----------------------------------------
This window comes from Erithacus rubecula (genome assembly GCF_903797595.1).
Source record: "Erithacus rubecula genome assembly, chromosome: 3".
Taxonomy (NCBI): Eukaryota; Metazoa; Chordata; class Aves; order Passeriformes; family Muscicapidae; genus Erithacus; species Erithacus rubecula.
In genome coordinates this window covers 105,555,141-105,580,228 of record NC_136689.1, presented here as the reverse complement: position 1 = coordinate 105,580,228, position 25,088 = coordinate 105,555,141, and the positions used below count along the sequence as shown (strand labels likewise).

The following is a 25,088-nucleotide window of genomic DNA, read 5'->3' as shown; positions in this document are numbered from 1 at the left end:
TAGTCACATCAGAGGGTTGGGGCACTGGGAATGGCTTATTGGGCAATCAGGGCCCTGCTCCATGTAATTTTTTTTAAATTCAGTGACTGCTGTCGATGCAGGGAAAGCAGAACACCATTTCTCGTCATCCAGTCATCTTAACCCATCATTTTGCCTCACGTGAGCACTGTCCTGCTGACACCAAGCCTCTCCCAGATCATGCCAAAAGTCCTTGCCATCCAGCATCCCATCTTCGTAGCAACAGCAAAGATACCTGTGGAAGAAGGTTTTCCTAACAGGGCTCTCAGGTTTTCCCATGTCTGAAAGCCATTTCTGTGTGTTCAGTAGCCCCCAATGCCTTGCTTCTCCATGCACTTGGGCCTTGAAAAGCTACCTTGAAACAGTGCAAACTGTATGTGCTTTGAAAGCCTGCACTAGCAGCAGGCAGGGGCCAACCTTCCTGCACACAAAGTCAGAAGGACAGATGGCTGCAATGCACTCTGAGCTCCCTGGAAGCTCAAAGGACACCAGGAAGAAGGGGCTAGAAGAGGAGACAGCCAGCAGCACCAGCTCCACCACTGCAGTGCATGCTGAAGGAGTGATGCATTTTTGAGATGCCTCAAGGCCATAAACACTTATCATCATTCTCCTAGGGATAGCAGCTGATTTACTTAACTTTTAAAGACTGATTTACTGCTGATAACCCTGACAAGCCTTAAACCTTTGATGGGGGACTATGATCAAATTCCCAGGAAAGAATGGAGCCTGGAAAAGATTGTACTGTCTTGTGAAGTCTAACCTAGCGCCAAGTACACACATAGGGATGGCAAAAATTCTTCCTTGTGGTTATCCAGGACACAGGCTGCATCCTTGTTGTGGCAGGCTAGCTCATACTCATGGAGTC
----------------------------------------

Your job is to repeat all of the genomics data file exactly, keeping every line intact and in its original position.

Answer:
This window comes from Erithacus rubecula (genome assembly GCF_903797595.1).
Source record: "Erithacus rubecula genome assembly, chromosome: 3".
Taxonomy (NCBI): Eukaryota; Metazoa; Chordata; class Aves; order Passeriformes; family Muscicapidae; genus Erithacus; species Erithacus rubecula.
In genome coordinates this window covers 105,555,141-105,580,228 of record NC_136689.1, presented here as the reverse complement: position 1 = coordinate 105,580,228, position 25,088 = coordinate 105,555,141, and the positions used below count along the sequence as shown (strand labels likewise).

The following is a 25,088-nucleotide window of genomic DNA, read 5'->3' as shown; positions in this document are numbered from 1 at the left end:
TAGTCACATCAGAGGGTTGGGGCACTGGGAATGGCTTATTGGGCAATCAGGGCCCTGCTCCATGTAATTTTTTTTAAATTCAGTGACTGCTGTCGATGCAGGGAAAGCAGAACACCATTTCTCGTCATCCAGTCATCTTAACCCATCATTTTGCCTCACGTGAGCACTGTCCTGCTGACACCAAGCCTCTCCCAGATCATGCCAAAAGTCCTTGCCATCCAGCATCCCATCTTCGTAGCAACAGCAAAGATACCTGTGGAAGAAGGTTTTCCTAACAGGGCTCTCAGGTTTTCCCATGTCTGAAAGCCATTTCTGTGTGTTCAGTAGCCCCCAATGCCTTGCTTCTCCATGCACTTGGGCCTTGAAAAGCTACCTTGAAACAGTGCAAACTGTATGTGCTTTGAAAGCCTGCACTAGCAGCAGGCAGGGGCCAACCTTCCTGCACACAAAGTCAGAAGGACAGATGGCTGCAATGCACTCTGAGCTCCCTGGAAGCTCAAAGGACACCAGGAAGAAGGGGCTAGAAGAGGAGACAGCCAGCAGCACCAGCTCCACCACTGCAGTGCATGCTGAAGGAGTGATGCATTTTTGAGATGCCTCAAGGCCATAAACACTTATCATCATTCTCCTAGGGATAGCAGCTGATTTACTTAACTTTTAAAGACTGATTTACTGCTGATAACCCTGACAAGCCTTAAACCTTTGATGGGGGACTATGATCAAATTCCCAGGAAAGAATGGAGCCTGGAAAAGATTGTACTGTCTTGTGAAGTCTAACCTAGCGCCAAGTACACACATAGGGATGGCAAAAATTCTTCCTTGTGGTTATCCAGGACACAGGCTGCATCCTTGTTGTGGCAGGCTAGCTCATACTCATGGAGTC